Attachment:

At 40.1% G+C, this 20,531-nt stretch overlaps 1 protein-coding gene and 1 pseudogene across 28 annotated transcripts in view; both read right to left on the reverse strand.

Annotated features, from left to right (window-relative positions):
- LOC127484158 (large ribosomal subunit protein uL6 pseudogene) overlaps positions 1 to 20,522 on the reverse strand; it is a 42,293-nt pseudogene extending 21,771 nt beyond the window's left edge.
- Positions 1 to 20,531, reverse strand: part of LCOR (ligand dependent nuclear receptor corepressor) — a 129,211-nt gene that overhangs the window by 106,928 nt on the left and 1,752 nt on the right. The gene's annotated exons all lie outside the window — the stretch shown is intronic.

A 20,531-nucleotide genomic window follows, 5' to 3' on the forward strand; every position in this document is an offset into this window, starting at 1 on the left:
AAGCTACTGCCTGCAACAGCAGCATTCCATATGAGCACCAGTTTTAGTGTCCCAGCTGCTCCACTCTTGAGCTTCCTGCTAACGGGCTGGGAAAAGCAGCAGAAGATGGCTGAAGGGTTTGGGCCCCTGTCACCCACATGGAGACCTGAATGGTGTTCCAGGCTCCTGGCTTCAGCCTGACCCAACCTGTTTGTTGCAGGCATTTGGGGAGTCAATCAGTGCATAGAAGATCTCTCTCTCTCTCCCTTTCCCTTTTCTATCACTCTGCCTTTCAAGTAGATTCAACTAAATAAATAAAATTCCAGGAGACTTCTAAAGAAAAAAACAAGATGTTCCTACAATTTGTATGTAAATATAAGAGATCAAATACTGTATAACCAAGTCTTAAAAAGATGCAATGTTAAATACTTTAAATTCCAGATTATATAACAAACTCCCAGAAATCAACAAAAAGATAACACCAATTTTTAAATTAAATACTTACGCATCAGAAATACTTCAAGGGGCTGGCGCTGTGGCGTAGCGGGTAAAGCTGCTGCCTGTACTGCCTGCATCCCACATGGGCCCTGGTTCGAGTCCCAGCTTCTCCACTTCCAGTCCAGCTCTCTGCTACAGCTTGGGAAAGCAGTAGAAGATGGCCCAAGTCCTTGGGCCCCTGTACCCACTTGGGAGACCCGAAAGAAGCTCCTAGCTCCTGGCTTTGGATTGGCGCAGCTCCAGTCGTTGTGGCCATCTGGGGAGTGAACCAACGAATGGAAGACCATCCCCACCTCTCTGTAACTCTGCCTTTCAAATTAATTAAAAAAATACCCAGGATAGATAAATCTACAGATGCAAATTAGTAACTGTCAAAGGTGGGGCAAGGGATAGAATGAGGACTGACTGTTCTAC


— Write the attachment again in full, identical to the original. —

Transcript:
At 40.1% G+C, this 20,531-nt stretch overlaps 1 protein-coding gene and 1 pseudogene across 28 annotated transcripts in view; both read right to left on the reverse strand.

Annotated features, from left to right (window-relative positions):
- LOC127484158 (large ribosomal subunit protein uL6 pseudogene) overlaps positions 1 to 20,522 on the reverse strand; it is a 42,293-nt pseudogene extending 21,771 nt beyond the window's left edge.
- Positions 1 to 20,531, reverse strand: part of LCOR (ligand dependent nuclear receptor corepressor) — a 129,211-nt gene that overhangs the window by 106,928 nt on the left and 1,752 nt on the right. The gene's annotated exons all lie outside the window — the stretch shown is intronic.

A 20,531-nucleotide genomic window follows, 5' to 3' on the forward strand; every position in this document is an offset into this window, starting at 1 on the left:
AAGCTACTGCCTGCAACAGCAGCATTCCATATGAGCACCAGTTTTAGTGTCCCAGCTGCTCCACTCTTGAGCTTCCTGCTAACGGGCTGGGAAAAGCAGCAGAAGATGGCTGAAGGGTTTGGGCCCCTGTCACCCACATGGAGACCTGAATGGTGTTCCAGGCTCCTGGCTTCAGCCTGACCCAACCTGTTTGTTGCAGGCATTTGGGGAGTCAATCAGTGCATAGAAGATCTCTCTCTCTCTCCCTTTCCCTTTTCTATCACTCTGCCTTTCAAGTAGATTCAACTAAATAAATAAAATTCCAGGAGACTTCTAAAGAAAAAAACAAGATGTTCCTACAATTTGTATGTAAATATAAGAGATCAAATACTGTATAACCAAGTCTTAAAAAGATGCAATGTTAAATACTTTAAATTCCAGATTATATAACAAACTCCCAGAAATCAACAAAAAGATAACACCAATTTTTAAATTAAATACTTACGCATCAGAAATACTTCAAGGGGCTGGCGCTGTGGCGTAGCGGGTAAAGCTGCTGCCTGTACTGCCTGCATCCCACATGGGCCCTGGTTCGAGTCCCAGCTTCTCCACTTCCAGTCCAGCTCTCTGCTACAGCTTGGGAAAGCAGTAGAAGATGGCCCAAGTCCTTGGGCCCCTGTACCCACTTGGGAGACCCGAAAGAAGCTCCTAGCTCCTGGCTTTGGATTGGCGCAGCTCCAGTCGTTGTGGCCATCTGGGGAGTGAACCAACGAATGGAAGACCATCCCCACCTCTCTGTAACTCTGCCTTTCAAATTAATTAAAAAAATACCCAGGATAGATAAATCTACAGATGCAAATTAGTAACTGTCAAAGGTGGGGCAAGGGATAGAATGAGGACTGACTGTTCTAC